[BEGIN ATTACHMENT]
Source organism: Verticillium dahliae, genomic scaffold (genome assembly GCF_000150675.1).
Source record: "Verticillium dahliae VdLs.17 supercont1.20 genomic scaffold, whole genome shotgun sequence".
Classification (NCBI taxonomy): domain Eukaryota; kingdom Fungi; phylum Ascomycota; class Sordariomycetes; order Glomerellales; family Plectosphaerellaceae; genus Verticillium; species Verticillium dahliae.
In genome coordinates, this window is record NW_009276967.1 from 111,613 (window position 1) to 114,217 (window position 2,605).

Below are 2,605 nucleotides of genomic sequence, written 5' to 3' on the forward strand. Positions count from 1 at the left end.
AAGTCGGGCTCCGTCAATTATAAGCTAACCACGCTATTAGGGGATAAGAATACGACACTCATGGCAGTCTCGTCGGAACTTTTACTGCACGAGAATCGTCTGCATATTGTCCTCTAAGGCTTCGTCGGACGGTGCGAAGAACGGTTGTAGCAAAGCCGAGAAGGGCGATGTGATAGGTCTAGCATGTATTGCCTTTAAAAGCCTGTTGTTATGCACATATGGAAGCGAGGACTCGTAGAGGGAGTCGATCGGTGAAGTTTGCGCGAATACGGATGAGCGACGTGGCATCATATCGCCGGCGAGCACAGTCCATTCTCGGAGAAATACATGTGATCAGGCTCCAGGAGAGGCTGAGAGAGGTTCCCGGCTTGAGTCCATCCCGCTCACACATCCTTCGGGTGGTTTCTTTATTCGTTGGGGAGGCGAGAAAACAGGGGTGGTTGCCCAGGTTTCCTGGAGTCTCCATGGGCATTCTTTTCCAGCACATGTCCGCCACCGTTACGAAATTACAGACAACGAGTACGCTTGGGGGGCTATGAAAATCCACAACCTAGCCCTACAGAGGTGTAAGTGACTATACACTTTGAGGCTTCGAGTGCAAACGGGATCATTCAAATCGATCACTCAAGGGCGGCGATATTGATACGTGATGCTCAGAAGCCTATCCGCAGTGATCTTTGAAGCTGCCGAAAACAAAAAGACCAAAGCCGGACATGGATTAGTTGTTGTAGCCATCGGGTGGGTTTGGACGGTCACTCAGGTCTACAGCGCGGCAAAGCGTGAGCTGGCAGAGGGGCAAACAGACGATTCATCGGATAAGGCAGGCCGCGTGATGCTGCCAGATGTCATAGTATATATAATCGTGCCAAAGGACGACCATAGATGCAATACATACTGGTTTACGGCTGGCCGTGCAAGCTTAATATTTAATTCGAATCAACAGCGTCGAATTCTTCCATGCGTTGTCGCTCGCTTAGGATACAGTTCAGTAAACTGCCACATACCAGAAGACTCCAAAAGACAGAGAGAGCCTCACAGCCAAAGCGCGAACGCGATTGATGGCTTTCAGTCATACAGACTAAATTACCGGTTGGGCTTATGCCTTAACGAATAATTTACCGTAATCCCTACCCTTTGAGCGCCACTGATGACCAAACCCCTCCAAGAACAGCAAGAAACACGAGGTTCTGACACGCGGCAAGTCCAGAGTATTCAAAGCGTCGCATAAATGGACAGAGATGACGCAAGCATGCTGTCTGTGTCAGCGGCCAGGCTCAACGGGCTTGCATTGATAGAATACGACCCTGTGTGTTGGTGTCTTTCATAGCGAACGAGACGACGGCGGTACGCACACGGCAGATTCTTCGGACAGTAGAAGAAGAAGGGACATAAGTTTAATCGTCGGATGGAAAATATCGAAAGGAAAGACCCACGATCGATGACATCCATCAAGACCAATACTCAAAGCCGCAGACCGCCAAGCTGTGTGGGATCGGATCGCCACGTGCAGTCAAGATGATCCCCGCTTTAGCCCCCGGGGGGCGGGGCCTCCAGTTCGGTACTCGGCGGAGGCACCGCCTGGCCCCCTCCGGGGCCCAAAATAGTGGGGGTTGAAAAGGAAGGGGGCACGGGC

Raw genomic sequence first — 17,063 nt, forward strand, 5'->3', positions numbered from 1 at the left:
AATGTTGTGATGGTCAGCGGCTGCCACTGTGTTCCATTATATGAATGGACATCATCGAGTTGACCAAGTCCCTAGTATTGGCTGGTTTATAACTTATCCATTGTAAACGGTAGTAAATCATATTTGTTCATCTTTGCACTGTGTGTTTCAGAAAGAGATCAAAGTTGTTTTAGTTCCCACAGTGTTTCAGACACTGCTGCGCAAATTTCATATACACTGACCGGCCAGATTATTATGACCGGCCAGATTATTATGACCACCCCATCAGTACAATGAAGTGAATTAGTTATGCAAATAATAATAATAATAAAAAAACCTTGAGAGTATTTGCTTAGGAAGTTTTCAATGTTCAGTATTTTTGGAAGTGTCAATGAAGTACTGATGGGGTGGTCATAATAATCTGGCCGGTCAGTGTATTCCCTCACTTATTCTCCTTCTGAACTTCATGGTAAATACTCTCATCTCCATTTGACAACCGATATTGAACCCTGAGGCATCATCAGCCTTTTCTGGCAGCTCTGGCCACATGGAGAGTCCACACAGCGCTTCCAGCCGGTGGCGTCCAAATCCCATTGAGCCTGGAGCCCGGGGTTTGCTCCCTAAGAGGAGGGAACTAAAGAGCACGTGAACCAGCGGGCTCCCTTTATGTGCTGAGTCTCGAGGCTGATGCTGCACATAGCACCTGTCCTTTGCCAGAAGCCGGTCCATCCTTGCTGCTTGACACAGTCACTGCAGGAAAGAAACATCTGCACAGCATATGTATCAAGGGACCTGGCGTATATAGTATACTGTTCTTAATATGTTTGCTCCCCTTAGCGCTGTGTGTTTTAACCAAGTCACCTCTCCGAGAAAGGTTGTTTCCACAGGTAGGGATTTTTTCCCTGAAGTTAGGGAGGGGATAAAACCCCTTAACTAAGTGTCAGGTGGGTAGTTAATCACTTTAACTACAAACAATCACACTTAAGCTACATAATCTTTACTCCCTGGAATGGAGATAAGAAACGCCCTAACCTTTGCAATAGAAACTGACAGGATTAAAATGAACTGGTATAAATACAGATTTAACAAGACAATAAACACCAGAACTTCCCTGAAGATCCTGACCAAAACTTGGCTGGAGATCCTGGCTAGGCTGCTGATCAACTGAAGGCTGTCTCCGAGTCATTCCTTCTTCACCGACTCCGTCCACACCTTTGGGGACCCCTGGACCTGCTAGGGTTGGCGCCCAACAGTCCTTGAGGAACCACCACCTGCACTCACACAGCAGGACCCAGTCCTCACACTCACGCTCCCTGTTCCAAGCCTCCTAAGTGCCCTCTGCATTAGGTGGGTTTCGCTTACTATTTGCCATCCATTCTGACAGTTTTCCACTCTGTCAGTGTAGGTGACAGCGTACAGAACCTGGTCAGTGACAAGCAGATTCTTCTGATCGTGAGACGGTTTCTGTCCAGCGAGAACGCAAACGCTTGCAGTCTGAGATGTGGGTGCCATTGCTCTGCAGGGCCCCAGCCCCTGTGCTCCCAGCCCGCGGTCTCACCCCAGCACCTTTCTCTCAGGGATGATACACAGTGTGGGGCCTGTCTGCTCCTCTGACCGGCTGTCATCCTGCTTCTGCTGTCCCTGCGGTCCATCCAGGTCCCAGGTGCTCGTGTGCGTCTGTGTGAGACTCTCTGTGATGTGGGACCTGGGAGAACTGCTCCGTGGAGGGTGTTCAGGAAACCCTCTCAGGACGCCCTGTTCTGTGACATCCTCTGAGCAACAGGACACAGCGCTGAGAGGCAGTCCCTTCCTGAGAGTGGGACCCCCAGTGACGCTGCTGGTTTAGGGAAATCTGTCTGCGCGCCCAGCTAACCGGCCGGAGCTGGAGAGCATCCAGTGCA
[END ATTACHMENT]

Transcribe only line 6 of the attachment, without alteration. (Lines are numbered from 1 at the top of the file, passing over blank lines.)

AAGTCGGGCTCCGTCAATTATAAGCTAACCACGCTATTAGGGGATAAGAATACGACACTCATGGCAGTCTCGTCGGAACTTTTACTGCACGAGAATCGTCTGCATATTGTCCTCTAAGGCTTCGTCGGACGGTGCGAAGAACGGTTGTAGCAAAGCCGAGAAGGGCGATGTGATAGGTCTAGCATGTATTGCCTTTAAAAGCCTGTTGTTATGCACATATGGAAGCGAGGACTCGTAGAGGGAGTCGATCGGTGAAGTTTGCGCGAATACGGATGAGCGACGTGGCATCATATCGCCGGCGAGCACAGTCCATTCTCGGAGAAATACATGTGATCAGGCTCCAGGAGAGGCTGAGAGAGGTTCCCGGCTTGAGTCCATCCCGCTCACACATCCTTCGGGTGGTTTCTTTATTCGTTGGGGAGGCGAGAAAACAGGGGTGGTTGCCCAGGTTTCCTGGAGTCTCCATGGGCATTCTTTTCCAGCACATGTCCGCCACCGTTACGAAATTACAGACAACGAGTACGCTTGGGGGGCTATGAAAATCCACAACCTAGCCCTACAGAGGTGTAAGTGACTATACACTTTGAGGCTTCGAGTGCAAACGGGATCATTCAAATCGATCACTCAAGGGCGGCGATATTGATACGTGATGCTCAGAAGCCTATCCGCAGTGATCTTTGAAGCTGCCGAAAACAAAAAGACCAAAGCCGGACATGGATTAGTTGTTGTAGCCATCGGGTGGGTTTGGACGGTCACTCAGGTCTACAGCGCGGCAAAGCGTGAGCTGGCAGAGGGGCAAACAGACGATTCATCGGATAAGGCAGGCCGCGTGATGCTGCCAGATGTCATAGTATATATAATCGTGCCAAAGGACGACCATAGATGCAATACATACTGGTTTACGGCTGGCCGTGCAAGCTTAATATTTAATTCGAATCAACAGCGTCGAATTCTTCCATGCGTTGTCGCTCGCTTAGGATACAGTTCAGTAAACTGCCACATACCAGAAGACTCCAAAAGACAGAGAGAGCCTCACAGCCAAAGCGCGAACGCGATTGATGGCTTTCAGTCATACAGACTAAATTACCGGTTGGGCTTATGCCTTAACGAATAATTTACCGTAATCCCTACCCTTTGAGCGCCACTGATGACCAAACCCCTCCAAGAACAGCAAGAAACACGAGGTTCTGACACGCGGCAAGTCCAGAGTATTCAAAGCGTCGCATAAATGGACAGAGATGACGCAAGCATGCTGTCTGTGTCAGCGGCCAGGCTCAACGGGCTTGCATTGATAGAATACGACCCTGTGTGTTGGTGTCTTTCATAGCGAACGAGACGACGGCGGTACGCACACGGCAGATTCTTCGGACAGTAGAAGAAGAAGGGACATAAGTTTAATCGTCGGATGGAAAATATCGAAAGGAAAGACCCACGATCGATGACATCCATCAAGACCAATACTCAAAGCCGCAGACCGCCAAGCTGTGTGGGATCGGATCGCCACGTGCAGTCAAGATGATCCCCGCTTTAGCCCCCGGGGGGCGGGGCCTCCAGTTCGGTACTCGGCGGAGGCACCGCCTGGCCCCCTCCGGGGCCCAAAATAGTGGGGGTTGAAAAGGAAGGGGGCACGGGC